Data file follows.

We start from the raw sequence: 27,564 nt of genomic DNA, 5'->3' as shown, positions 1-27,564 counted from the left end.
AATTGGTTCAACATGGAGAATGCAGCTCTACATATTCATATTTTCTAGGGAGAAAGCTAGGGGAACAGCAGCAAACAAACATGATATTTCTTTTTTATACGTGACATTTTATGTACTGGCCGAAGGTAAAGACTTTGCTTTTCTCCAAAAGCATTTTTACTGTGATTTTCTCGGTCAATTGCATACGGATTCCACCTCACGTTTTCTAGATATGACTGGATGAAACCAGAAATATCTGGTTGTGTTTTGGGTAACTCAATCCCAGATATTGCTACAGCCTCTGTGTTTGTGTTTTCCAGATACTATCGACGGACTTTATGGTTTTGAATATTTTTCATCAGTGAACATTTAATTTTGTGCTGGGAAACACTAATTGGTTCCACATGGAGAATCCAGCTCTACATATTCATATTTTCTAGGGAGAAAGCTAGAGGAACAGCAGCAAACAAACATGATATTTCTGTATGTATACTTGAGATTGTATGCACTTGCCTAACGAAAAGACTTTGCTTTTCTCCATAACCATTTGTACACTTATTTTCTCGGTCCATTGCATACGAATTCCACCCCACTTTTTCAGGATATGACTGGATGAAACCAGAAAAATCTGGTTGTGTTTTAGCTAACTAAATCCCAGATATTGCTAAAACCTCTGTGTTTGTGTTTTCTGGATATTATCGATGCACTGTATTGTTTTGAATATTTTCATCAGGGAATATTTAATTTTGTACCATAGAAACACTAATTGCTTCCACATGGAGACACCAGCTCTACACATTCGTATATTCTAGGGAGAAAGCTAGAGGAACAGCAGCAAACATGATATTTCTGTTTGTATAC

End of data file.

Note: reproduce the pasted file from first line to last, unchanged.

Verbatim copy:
We start from the raw sequence: 27,564 nt of genomic DNA, 5'->3' as shown, positions 1-27,564 counted from the left end.
AATTGGTTCAACATGGAGAATGCAGCTCTACATATTCATATTTTCTAGGGAGAAAGCTAGGGGAACAGCAGCAAACAAACATGATATTTCTTTTTTATACGTGACATTTTATGTACTGGCCGAAGGTAAAGACTTTGCTTTTCTCCAAAAGCATTTTTACTGTGATTTTCTCGGTCAATTGCATACGGATTCCACCTCACGTTTTCTAGATATGACTGGATGAAACCAGAAATATCTGGTTGTGTTTTGGGTAACTCAATCCCAGATATTGCTACAGCCTCTGTGTTTGTGTTTTCCAGATACTATCGACGGACTTTATGGTTTTGAATATTTTTCATCAGTGAACATTTAATTTTGTGCTGGGAAACACTAATTGGTTCCACATGGAGAATCCAGCTCTACATATTCATATTTTCTAGGGAGAAAGCTAGAGGAACAGCAGCAAACAAACATGATATTTCTGTATGTATACTTGAGATTGTATGCACTTGCCTAACGAAAAGACTTTGCTTTTCTCCATAACCATTTGTACACTTATTTTCTCGGTCCATTGCATACGAATTCCACCCCACTTTTTCAGGATATGACTGGATGAAACCAGAAAAATCTGGTTGTGTTTTAGCTAACTAAATCCCAGATATTGCTAAAACCTCTGTGTTTGTGTTTTCTGGATATTATCGATGCACTGTATTGTTTTGAATATTTTCATCAGGGAATATTTAATTTTGTACCATAGAAACACTAATTGCTTCCACATGGAGACACCAGCTCTACACATTCGTATATTCTAGGGAGAAAGCTAGAGGAACAGCAGCAAACATGATATTTCTGTTTGTATAC